To be fair, that’s part of the ease-of-use exchanges provide since you don’t have to worry about copy and pasting a private address every time you want to unlock a wallet to send from. But this also means that you are not in full control of your coins and if you were to violate any terms of the exchange (knowingly or unknowingly), they could ban your account and you would lose access to your coins. The same is true if the exchange was hacked. If they were improperly storing private keys, you could lose your coins forever.

Staying in full control of your wallet also has additional perks. In the case of a ‘hard fork’ or ‘airdrop’ to holders of a certain coin, you would be able to claim those. As it currently stands, most exchanges do not give you hard fork coins or airdrops, and instead keep those assets for themselves to increase profitability.

‘All your Bitcoin are belong to us’

Perhaps only one thing is certain in the crypto-world: hackers can and WILL try to steal your cryptocurrency.

While blockchain technology is considered an incredibly reliable, real-time database that’s proven resistant to attack and manipulation, wallet- and exchange-side security have shown numerous vulnerabilities over the years. Perhaps you’ve heard of the infamous Parity wallet hack in which an attacker exploited a wallet vulnerability to steal over 150,000 ETH (today that’s $165 million USD).

Just last week, a Google researcher discovered a bug in the popular Electrum wallet that would allow websites to steal the wallet’s contents, causing the Electrum team to quickly release a patch to fix the bug. Case in point—do your homework on any desktop, browser, or mobile wallets you plan to use. Don’t trust blindly.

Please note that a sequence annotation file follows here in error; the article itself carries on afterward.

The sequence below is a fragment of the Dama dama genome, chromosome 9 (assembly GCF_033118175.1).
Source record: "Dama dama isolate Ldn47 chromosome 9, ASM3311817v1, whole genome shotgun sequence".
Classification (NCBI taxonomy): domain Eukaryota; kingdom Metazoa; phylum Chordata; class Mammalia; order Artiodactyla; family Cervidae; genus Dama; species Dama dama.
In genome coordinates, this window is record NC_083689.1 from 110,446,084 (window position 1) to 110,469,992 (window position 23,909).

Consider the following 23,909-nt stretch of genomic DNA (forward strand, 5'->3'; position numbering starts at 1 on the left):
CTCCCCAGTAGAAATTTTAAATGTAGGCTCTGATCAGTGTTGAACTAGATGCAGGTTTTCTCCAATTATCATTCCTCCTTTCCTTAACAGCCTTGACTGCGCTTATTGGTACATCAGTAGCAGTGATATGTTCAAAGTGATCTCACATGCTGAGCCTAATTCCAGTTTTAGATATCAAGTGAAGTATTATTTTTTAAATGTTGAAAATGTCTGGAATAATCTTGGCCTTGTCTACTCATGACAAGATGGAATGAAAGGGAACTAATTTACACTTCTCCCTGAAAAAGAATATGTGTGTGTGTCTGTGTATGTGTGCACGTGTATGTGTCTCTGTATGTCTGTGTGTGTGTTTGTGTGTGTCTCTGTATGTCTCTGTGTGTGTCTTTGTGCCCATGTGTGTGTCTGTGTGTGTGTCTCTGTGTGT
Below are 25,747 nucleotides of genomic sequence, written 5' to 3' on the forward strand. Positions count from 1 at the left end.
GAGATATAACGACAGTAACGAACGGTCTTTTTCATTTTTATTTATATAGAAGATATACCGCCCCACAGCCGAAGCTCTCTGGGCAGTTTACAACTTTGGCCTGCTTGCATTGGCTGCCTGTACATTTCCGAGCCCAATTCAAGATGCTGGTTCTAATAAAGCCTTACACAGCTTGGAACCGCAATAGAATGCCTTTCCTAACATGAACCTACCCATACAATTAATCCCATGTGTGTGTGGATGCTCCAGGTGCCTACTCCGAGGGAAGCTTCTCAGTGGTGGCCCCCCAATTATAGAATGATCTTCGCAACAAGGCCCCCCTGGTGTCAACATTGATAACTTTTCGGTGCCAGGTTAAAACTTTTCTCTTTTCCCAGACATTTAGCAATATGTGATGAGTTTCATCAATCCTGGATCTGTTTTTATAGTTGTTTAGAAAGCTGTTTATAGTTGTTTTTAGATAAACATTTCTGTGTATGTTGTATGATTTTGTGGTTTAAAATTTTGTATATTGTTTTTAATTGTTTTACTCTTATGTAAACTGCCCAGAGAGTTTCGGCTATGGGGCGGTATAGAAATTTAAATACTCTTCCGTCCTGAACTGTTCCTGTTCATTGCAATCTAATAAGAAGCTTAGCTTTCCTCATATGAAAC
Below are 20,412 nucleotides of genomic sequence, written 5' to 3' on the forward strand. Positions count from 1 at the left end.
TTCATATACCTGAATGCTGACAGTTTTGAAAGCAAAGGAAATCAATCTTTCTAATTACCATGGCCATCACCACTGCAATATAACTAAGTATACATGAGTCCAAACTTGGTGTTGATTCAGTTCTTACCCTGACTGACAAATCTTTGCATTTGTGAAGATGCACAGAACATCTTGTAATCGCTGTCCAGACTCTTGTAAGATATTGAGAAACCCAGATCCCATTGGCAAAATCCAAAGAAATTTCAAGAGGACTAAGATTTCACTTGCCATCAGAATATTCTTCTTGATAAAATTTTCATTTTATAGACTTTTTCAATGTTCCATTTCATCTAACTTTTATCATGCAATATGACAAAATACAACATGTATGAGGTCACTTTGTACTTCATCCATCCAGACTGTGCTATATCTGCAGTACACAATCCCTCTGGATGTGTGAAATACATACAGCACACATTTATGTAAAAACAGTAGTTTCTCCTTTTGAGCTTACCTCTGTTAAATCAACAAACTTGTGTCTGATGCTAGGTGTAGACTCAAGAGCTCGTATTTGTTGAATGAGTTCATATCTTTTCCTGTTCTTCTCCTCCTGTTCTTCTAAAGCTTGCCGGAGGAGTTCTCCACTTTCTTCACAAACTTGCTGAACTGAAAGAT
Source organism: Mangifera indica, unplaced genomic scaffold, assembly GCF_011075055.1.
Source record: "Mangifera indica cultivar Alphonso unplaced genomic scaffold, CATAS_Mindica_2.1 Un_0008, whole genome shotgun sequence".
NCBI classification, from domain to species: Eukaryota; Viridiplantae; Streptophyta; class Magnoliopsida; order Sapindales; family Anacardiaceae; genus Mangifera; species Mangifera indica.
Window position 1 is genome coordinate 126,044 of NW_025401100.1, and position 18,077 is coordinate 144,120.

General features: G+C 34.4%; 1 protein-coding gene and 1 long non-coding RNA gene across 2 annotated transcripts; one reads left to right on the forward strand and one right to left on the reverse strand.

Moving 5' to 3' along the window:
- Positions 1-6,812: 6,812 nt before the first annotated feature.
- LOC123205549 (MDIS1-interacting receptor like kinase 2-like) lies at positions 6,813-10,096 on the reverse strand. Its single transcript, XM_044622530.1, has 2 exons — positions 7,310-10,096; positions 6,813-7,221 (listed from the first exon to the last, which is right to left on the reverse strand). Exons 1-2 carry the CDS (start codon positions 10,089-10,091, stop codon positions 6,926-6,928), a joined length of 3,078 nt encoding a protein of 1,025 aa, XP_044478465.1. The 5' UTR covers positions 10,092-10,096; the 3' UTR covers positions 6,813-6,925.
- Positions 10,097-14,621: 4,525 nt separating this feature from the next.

Phish food

Beware of tried-and-true phishing attacks. Phishing attempts to steal private keys are abundant and targeted specifically toward unwitting investors chasing the crypto rush. Below is a phishing site that visually copies a legitimate site belonging to the wallet app Bread. Notice that the malicious URL (hxxp:// is just barely different than the legitimate URL (hxxps://

Fake Bread airdrop site asking for private keys.

Dead giveaway. No website should ever ask for your private address. The same is true for exchanges as they manage wallets on their side and would never need your private keys either. The only circumstance where your private address needs to be inputted is to access a wallet. It’s a good idea to bookmark wallet sites such as the popular to make sure that you are always using the correct URL and not a phishing site.

It might seem obvious, but making sure your computer is free from malware is mission critical when dealing with cryptocurrencies. A trusted antivirus solution, secure password manager, and browser security can help protect you from would-be crypto thieves.

Have questions or concerns specific to cryptocurrency wallet security? Drop me a line in the comments below.


Update 2/8/2018:

Reports have surfaced recently that Ledger Nano S hardware wallets are susceptible to potential man-in-the-middle attacks.

The Ledger, while safe in offline storage, must still be connected to the internet to make transactions. Ledger has confirmed that their device is vulnerable to man-in-the-middle attacks (using malware that scans for the recipient’s address and changes it to the hacker’s own address). This reiterates the importance of always double-checking the wallet address that you intend to send to, as well as ensuring your computer is free from malware.